And, as Notion’s previous Head of Marketing, Camille Ricketts, said on Forget the Funnel, there are actually three groups of people driving Notion’s brand building:
Single-player: Notion’s B2C segment of individual users
Self-serve: Notion’s B2B segment of teams and SMBs.
Sales collaboration: Notion’s B2B segment of enterprise departments and organizations.
These three user segments are the personas that inform Notion’s brand building approach.
We know; It’s a strategy that flies directly in the face of the old saying “if you market to everyone, you’re marketing to no one.”
Well, Cotton, the results are in, and the strategy of applying individual user insights to their SMB and enterprise users is most certainly paying off for Notion.
One of Notion’s major value propositions is that it breaks down the workplace silos keeping institutional knowledge gated. Whether you’re giving feedback to a creative team or trying to optimize a new template, these barriers lock away the business potential that drives your bottom line.
This is where the capabilities of Notion’s product plays back into their brand building — they have the flexibility to ease into practically any context and become an effective tool. From a student making a study schedule to a startup drafting their Wiki to an enterprise looking to consolidate its tech stack, Notion has it covered.
Knowing the context(s) where business thrives makes it that much easier to inform brand building.
Like your favorite wine, Notion pairs well with any context.
Clarifying your value proposition
A big struggle that many companies face when trying to grow their brand is zeroing in on their messaging.
That’s one thing you never have to worry about with Notion, as a product and a brand: clarity.
Where other tech companies might spend exorbitant amounts of money on ad campaigns or rebranding, Notion chose to focus on understanding its broad user base. Here’s Camille talking about the process on Forget the Funnel:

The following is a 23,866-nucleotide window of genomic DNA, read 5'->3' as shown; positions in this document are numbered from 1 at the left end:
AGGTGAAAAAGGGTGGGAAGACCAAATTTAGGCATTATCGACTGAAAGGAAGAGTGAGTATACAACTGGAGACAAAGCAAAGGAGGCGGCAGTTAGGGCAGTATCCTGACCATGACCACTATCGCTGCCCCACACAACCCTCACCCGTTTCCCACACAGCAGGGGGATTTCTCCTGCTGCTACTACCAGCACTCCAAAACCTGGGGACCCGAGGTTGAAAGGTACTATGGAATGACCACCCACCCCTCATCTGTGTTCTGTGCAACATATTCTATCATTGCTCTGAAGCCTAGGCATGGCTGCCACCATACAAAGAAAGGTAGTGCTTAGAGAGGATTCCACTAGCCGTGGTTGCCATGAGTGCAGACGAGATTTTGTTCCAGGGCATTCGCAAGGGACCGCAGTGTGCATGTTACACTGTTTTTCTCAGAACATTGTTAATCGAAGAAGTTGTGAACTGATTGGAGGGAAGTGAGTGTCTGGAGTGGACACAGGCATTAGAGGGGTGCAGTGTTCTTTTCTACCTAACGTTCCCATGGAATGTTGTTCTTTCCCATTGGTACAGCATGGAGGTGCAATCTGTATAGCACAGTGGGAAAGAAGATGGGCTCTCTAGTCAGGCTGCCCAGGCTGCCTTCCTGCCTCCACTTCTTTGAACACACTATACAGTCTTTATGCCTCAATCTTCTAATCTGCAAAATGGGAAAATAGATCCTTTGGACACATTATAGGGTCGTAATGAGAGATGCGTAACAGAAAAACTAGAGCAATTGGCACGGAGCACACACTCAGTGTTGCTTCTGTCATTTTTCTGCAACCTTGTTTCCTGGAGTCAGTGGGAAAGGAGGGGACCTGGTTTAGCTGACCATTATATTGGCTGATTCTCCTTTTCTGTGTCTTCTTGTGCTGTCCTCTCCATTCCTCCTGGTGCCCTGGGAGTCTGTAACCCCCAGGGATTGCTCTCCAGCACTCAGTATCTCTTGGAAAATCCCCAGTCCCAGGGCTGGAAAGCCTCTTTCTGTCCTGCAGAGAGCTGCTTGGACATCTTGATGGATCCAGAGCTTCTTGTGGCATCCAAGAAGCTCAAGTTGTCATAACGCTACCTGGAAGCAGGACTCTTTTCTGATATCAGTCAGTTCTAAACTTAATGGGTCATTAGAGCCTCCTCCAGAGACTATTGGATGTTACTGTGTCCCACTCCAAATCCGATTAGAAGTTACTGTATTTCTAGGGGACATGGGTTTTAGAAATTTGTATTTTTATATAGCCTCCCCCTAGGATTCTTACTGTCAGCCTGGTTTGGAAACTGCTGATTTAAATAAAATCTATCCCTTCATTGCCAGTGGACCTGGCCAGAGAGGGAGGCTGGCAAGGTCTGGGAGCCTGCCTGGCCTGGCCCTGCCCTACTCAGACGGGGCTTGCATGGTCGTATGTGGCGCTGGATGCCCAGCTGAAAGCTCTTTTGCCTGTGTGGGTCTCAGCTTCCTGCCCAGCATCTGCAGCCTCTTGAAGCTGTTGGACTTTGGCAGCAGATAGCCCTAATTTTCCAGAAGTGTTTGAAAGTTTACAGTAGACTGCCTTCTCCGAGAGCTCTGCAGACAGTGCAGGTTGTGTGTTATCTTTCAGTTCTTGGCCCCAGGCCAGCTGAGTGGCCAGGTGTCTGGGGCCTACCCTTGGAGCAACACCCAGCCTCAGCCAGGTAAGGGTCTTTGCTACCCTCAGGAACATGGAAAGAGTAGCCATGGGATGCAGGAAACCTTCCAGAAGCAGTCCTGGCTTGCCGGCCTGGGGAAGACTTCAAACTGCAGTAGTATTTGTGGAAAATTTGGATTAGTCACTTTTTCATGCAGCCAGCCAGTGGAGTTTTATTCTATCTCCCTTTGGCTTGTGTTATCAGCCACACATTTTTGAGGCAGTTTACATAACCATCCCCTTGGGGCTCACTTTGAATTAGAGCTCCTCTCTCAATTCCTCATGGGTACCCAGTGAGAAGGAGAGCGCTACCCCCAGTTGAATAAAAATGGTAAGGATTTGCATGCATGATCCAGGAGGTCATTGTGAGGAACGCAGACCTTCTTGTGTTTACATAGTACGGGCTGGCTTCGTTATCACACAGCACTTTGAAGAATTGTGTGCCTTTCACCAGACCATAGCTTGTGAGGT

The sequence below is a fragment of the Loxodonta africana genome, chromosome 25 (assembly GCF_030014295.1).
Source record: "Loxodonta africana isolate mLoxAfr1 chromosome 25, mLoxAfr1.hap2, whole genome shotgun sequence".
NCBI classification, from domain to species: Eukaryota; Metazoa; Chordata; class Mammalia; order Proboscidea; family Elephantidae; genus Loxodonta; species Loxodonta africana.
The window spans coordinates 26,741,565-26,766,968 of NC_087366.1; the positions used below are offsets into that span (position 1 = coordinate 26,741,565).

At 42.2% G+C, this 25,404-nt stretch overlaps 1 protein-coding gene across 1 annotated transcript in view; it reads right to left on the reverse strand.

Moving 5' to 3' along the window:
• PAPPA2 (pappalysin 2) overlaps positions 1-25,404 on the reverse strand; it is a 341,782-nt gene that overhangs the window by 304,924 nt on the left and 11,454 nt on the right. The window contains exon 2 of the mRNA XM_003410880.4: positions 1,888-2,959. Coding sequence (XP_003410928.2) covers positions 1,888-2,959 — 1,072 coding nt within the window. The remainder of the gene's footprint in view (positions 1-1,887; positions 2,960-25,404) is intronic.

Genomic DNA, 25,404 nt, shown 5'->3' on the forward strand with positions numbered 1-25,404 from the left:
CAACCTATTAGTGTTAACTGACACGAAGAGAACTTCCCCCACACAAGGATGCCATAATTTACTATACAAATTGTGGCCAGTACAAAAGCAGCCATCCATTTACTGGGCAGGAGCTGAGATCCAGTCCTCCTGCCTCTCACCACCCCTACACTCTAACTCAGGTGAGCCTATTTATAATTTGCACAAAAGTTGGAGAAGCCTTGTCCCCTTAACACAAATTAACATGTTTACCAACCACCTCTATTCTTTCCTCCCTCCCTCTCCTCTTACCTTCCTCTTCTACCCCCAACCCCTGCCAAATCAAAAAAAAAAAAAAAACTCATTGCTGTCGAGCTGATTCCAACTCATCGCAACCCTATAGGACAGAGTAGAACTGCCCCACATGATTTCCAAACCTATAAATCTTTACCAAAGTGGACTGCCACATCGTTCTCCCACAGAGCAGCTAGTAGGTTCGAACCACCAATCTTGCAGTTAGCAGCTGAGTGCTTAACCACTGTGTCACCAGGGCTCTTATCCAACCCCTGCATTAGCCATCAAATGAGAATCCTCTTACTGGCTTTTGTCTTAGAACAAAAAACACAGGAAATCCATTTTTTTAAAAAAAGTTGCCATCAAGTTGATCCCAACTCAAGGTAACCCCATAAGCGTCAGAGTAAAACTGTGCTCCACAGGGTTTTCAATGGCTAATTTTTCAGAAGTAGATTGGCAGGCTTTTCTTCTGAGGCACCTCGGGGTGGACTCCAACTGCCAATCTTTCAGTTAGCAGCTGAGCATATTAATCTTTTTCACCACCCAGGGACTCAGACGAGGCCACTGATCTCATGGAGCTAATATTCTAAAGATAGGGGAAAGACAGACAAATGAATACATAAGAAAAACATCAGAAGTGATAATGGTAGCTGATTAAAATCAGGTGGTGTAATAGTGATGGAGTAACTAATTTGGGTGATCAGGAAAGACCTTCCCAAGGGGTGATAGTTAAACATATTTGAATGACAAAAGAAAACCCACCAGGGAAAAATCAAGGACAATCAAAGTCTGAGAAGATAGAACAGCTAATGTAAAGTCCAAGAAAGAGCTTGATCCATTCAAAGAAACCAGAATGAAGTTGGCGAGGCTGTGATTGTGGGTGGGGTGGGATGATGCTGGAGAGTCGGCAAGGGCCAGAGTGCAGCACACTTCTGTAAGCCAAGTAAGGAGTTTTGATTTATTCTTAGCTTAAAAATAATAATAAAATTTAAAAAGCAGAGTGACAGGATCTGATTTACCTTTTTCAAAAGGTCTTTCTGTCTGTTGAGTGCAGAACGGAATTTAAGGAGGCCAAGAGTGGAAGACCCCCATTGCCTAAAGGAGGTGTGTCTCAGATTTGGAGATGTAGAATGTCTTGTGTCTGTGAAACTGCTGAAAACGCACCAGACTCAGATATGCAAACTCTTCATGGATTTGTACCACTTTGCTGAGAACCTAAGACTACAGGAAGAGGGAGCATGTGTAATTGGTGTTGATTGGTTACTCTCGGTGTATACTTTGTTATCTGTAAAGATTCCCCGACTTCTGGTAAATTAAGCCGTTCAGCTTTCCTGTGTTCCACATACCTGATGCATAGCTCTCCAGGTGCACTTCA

[One thing we did] was really auditing where people were having conversations about Notion online, whether it was Facebook or Reddit, or on a Discord channel or on Linkedin, and really paying close attention to who was being the most engaged and most vocal online.
And then not hesitating to reach out to them just in an exploratory fashion…to understand why they had gravitated so much to the product…
These insights give Notion clarity into what their audience — and each segment of their audience — loves so much about the product. Then they apply it en-masse.
Across all of the different dimensions that go into brand building — name, logo, graphics, copy, templates, user experience, and product performance — Notion takes a very measured, minimalist approach that its users love.
From their instantly recognizable, monochrome illustrations:
To their web copy:
To how they position their product for different user segments:
Notion creates an environment that is visually appealing but doesn’t take away from the piece-de-resistance — the product itself:
Notion takes every opportunity to put the product in front of visitors (seriously, read this Reddit thread). No bells and whistles, just clarity about what Notion has to offer, which is…everything (it’s an “all-in-one workplace,” remember?).
Notion is very clear about one thing in particular: they are better than all the tools in your current tech stack. (Their users certainly think so.)
It’s Notion vs. Everybody
A little bit of drama between companies is always fun. You see it a lot on social channels like Twitter, Instagram, and TikTok —light banter between competitors to stoke audience loyalty.
Which, we’re not afraid to stir the pot here at Air, either.
While Notion seems to be taking the high road now, calling out all competitors — across multiple industries, no less — was a big part of their growth strategy as recently as last year.
Here’s a look at three snippets from their home page in April 2021, take a look at the right side of the image:
Confluence. GitHub. Trello. asana. Jira. Evernote. Google Docs.